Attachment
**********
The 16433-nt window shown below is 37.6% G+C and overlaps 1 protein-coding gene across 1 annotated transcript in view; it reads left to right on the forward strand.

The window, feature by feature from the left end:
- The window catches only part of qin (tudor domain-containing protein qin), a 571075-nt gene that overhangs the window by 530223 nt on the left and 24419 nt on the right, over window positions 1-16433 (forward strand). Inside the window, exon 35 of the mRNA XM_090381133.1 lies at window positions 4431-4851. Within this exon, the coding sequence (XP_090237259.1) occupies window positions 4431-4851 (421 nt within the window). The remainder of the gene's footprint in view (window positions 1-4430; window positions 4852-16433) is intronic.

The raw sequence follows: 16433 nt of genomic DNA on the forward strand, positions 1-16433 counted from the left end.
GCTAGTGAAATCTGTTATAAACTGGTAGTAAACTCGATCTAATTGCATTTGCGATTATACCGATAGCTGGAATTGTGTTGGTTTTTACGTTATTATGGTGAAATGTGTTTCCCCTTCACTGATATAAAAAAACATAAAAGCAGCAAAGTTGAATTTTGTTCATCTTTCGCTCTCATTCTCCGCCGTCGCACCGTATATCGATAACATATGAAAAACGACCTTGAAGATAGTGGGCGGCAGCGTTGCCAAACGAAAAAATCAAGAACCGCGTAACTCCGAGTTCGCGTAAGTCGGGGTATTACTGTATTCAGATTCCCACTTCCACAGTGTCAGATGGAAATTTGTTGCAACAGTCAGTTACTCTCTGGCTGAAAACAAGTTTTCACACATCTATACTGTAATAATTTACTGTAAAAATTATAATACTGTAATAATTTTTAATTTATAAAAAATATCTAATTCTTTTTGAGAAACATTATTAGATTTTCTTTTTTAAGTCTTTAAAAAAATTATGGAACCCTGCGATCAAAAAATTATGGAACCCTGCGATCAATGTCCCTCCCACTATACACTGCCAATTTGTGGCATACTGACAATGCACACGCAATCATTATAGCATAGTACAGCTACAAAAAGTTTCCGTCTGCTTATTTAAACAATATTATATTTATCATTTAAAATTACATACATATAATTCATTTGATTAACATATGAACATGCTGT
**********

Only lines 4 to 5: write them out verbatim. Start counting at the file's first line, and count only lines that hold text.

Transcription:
The raw sequence follows: 16433 nt of genomic DNA on the forward strand, positions 1-16433 counted from the left end.
GCTAGTGAAATCTGTTATAAACTGGTAGTAAACTCGATCTAATTGCATTTGCGATTATACCGATAGCTGGAATTGTGTTGGTTTTTACGTTATTATGGTGAAATGTGTTTCCCCTTCACTGATATAAAAAAACATAAAAGCAGCAAAGTTGAATTTTGTTCATCTTTCGCTCTCATTCTCCGCCGTCGCACCGTATATCGATAACATATGAAAAACGACCTTGAAGATAGTGGGCGGCAGCGTTGCCAAACGAAAAAATCAAGAACCGCGTAACTCCGAGTTCGCGTAAGTCGGGGTATTACTGTATTCAGATTCCCACTTCCACAGTGTCAGATGGAAATTTGTTGCAACAGTCAGTTACTCTCTGGCTGAAAACAAGTTTTCACACATCTATACTGTAATAATTTACTGTAAAAATTATAATACTGTAATAATTTTTAATTTATAAAAAATATCTAATTCTTTTTGAGAAACATTATTAGATTTTCTTTTTTAAGTCTTTAAAAAAATTATGGAACCCTGCGATCAAAAAATTATGGAACCCTGCGATCAATGTCCCTCCCACTATACACTGCCAATTTGTGGCATACTGACAATGCACACGCAATCATTATAGCATAGTACAGCTACAAAAAGTTTCCGTCTGCTTATTTAAACAATATTATATTTATCATTTAAAATTACATACATATAATTCATTTGATTAACATATGAACATGCTGT